There are four types of white canes available.
This traditional white cane is designed primarily as a mobility tool used to detect objects in the path of the user. Cane length depends upon the height of a user, and traditionally extends from the floor to the user’s sternum.
The white support cane is designed primarily to offer physical stability to a visually impaired user. By virtue of its colour, the cane also works as a means of identification. This tool has very limited potential as a mobility device.
Identification Canes (or Symbol canes)
The ID cane is used primarily to alert others as to the bearer’s visual impairment. It is often lighter and shorter than the long cane, and has no use as a mobility tool.
This version works the same as an adult’s Long Cane but is designed for use by children.
The White Cane is recognised as being used by Vision Impaired people; if the cane has 2 red bands added, it indicates that the user is deaf-blind.
The basics of learning to walk with a White cane are:
When the left foot is forward the cane sweeps over to the right side of the person. When the right foot is forward the cane sweeps over to the left side. When walking up or down stairs the cane makes contact at all times with the ground to judge the height and width of the steps. The person then proceeds forward always with one step ahead of the other. When catching public transport the cane is used to shoreline along the vehicle to locate the doorway.
The most common techniques in using a white cane are:
DIAGONAL TECHNIQUE: The cane is held in front slightly diagonal. The tip of the cane is in contact with the ground or slightly above.
TOUCH TECHNIQUE: The cane sweeps from side to side. If the path is clear, the left foot steps forward while the cane sweeps to the right. The right foot moves forward while the cane sweeps to the left side.
CONSTANT CONTACT TECHNIQUE: The cane is held in front and sweeps from side to side. The tip is in contact with the ground to detect hazards on the pavement.
SHORELINE TECHNIQUE: The cane is used to run along the edges of footpaths, wall of buildings or fences.
Other travel aids include:
MINIGUIDE: A handheld sonar aid that gives information about obstacles above waist height by a vibration or sound alert.
GPS TREKKER/GPS TREKKER BREEZE: A handheld GPS navigational system. The device includes talking digital maps and menus to help the user pinpoint their exact location and the real-time information on their surroundings.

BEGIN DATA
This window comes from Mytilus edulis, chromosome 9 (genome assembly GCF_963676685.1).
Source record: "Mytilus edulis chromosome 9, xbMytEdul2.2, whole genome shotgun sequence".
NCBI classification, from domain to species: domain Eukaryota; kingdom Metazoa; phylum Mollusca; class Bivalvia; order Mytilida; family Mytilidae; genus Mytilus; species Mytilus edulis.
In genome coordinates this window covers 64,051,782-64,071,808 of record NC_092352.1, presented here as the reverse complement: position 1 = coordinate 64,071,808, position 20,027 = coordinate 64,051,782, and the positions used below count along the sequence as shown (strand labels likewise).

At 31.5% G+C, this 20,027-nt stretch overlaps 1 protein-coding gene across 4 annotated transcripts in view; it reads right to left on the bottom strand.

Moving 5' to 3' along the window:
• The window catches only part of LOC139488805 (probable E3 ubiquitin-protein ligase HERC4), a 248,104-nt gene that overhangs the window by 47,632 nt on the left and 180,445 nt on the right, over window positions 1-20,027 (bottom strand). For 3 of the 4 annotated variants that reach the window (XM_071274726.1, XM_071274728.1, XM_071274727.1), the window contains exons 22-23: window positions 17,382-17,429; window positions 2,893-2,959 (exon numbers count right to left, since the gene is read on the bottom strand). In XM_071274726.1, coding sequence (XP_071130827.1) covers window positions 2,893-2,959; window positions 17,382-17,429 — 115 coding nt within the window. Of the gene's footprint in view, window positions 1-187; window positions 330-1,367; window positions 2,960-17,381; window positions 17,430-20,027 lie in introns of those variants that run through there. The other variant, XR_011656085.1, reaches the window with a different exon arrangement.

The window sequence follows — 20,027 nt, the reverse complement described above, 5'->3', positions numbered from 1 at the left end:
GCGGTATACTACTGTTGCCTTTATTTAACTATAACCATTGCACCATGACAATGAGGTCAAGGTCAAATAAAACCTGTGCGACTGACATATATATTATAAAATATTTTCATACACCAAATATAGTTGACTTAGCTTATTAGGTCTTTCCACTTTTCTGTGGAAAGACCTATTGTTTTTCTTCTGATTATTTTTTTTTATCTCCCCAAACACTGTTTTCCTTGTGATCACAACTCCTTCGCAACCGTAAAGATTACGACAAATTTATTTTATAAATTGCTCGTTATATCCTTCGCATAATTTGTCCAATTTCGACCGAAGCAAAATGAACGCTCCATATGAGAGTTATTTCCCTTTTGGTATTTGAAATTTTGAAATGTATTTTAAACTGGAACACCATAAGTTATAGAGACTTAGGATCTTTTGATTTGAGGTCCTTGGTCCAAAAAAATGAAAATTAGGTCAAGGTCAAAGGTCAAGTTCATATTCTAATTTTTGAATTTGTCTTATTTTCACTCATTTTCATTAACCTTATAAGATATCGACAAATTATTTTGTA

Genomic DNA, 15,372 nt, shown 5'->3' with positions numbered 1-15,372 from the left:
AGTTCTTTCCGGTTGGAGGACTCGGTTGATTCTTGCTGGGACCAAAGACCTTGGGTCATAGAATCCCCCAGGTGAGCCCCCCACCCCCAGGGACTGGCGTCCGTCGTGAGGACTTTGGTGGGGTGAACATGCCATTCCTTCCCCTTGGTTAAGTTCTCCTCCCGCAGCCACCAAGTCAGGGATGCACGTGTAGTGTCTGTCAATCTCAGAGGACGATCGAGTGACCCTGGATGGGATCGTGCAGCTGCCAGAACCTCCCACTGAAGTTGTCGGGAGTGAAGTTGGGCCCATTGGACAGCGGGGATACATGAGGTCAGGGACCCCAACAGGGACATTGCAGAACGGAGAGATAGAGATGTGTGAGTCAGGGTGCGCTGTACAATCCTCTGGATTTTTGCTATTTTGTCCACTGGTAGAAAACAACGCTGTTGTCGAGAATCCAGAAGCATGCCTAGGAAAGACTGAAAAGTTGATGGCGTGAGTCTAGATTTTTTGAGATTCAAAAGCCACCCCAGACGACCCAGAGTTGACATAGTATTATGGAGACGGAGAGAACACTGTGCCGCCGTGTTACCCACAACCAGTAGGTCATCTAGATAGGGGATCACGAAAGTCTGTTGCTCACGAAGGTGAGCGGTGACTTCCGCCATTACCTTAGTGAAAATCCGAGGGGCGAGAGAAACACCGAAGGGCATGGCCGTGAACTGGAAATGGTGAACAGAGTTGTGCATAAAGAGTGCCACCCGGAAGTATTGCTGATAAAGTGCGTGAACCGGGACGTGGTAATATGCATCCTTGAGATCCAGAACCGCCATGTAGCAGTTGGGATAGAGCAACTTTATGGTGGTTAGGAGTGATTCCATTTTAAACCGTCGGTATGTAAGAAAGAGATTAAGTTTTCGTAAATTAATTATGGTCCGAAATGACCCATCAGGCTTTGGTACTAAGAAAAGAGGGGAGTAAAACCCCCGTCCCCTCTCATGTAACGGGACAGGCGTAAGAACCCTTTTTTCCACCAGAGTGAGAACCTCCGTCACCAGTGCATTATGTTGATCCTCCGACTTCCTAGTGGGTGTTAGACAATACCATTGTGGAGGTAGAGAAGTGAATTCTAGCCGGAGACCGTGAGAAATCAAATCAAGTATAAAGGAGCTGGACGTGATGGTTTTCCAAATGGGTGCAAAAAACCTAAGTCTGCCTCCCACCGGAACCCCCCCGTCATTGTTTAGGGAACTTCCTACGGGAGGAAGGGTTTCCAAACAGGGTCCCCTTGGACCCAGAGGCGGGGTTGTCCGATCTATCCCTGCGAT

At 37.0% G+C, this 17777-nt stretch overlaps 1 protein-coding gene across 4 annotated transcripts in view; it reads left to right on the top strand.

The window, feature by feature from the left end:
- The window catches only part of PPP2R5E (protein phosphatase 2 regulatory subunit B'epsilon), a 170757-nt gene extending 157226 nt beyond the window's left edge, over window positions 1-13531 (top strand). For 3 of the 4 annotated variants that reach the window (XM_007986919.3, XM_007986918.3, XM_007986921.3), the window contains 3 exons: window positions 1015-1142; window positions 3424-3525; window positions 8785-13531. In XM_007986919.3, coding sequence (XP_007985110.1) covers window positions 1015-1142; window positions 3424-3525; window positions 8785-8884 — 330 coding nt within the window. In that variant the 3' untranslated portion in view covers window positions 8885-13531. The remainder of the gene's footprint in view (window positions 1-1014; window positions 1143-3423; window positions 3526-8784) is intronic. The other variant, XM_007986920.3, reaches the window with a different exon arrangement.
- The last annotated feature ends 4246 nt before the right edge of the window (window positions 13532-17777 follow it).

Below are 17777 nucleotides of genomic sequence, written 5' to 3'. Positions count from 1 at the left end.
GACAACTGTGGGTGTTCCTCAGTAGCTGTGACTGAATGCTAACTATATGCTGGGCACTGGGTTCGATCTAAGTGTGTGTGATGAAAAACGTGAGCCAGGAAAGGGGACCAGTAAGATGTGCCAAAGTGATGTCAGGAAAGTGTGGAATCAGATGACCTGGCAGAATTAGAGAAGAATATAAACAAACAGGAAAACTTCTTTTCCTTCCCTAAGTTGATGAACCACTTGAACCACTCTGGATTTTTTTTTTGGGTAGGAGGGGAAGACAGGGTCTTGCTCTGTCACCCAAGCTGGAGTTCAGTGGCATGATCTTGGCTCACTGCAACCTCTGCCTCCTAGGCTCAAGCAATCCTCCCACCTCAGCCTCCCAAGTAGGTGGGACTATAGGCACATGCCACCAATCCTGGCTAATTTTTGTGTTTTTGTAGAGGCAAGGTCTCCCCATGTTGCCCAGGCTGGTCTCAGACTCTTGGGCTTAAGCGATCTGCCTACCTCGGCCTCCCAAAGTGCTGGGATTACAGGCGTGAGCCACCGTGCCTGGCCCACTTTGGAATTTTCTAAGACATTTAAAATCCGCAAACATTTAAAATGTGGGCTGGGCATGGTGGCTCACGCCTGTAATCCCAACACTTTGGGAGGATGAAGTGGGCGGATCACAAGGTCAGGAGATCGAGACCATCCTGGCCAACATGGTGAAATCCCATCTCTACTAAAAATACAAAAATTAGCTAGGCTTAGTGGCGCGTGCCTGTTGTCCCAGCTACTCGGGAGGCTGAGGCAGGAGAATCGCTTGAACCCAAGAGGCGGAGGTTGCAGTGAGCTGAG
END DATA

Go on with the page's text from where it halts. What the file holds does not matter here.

ULTRA CANE: Uses ultrasonic echoes called echolocation. Sending information to the user about the location of objects in front and above them.
COMPARISON TO GUIDE DOG
While a guidedog, the other major mobility aid for blind people, can interact more with the user and the environment, making them more useful in certain locations, white canes are alternatives for reasons of price, care, and in case of some people, allergies. Despite the high-profile of guide dogs, however, most blind people still use canes at least sometimes, and many still use canes entirely.
A guide dog is another option to assist vision impaired people with mobility. A suitable guide dog is chosen on the basis of its temperament and the requirements of the owner. The majority of guide dogs in Australia are Labrador’s, as they are intelligent and tolerant.
When the dogs are about twelve months old they are taken to a training centre where they are assessed on their willingness to learn and their ability to concentrate without being distracted. In the first stage of training, the dog is taught to walk straight on the left hand side and slightly ahead of the person as well as learning to stop at all kerbs.
The second stage involves the assessment of the dogs understanding of commands given. The final stage is the point where the dog is introduced to its owner and they learn to work together as a confident team. The dog should be efficient in doing such things was waiting for a command to cross the road, avoiding overhanging tree branches and other obstacles, stopping at the top and bottom of stairs, catching public transport, taking its owner to lifts and information desks and learning additional commands.
When one encounters a working guide dog, do not pat, whistle or feed the dog as it may be distracted. Other dogs should be kept well away from a working guide dog. The relationship between a blind person and their guide dog is one of trust and teamwork.
The Braille trail consists of three different patterns placed on tiles which people with visual impairment can feel through the soles of their shoes. The three patterns convey different messages and are designed to guide by touch rather than sight. The dashes pattern lets the vision impaired know the direction to walk in. A combination of curved and flat dots alerts the user to a hazard, such as stairs or intersections A curved dots only pattern indicates the starting, or ending position of the braille trail as well as any changes in direction.